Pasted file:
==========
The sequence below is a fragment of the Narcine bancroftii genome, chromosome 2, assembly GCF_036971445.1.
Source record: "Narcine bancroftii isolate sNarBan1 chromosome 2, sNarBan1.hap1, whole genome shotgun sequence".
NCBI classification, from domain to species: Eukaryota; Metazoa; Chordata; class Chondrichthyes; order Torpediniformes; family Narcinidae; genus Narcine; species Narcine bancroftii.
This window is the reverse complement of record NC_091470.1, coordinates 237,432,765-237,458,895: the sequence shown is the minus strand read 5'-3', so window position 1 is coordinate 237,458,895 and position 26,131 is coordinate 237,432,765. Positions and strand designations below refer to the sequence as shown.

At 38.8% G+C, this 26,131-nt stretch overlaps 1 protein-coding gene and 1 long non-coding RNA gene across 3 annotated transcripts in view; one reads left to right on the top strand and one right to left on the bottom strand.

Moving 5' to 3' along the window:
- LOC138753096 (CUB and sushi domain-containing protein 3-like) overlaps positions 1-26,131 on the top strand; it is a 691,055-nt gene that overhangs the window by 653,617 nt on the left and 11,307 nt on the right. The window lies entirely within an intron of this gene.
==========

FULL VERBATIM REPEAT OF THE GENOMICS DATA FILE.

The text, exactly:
The sequence below is a fragment of the Narcine bancroftii genome, chromosome 2, assembly GCF_036971445.1.
Source record: "Narcine bancroftii isolate sNarBan1 chromosome 2, sNarBan1.hap1, whole genome shotgun sequence".
NCBI classification, from domain to species: Eukaryota; Metazoa; Chordata; class Chondrichthyes; order Torpediniformes; family Narcinidae; genus Narcine; species Narcine bancroftii.
This window is the reverse complement of record NC_091470.1, coordinates 237,432,765-237,458,895: the sequence shown is the minus strand read 5'-3', so window position 1 is coordinate 237,458,895 and position 26,131 is coordinate 237,432,765. Positions and strand designations below refer to the sequence as shown.

At 38.8% G+C, this 26,131-nt stretch overlaps 1 protein-coding gene and 1 long non-coding RNA gene across 3 annotated transcripts in view; one reads left to right on the top strand and one right to left on the bottom strand.

Moving 5' to 3' along the window:
- LOC138753096 (CUB and sushi domain-containing protein 3-like) overlaps positions 1-26,131 on the top strand; it is a 691,055-nt gene that overhangs the window by 653,617 nt on the left and 11,307 nt on the right. The window lies entirely within an intron of this gene.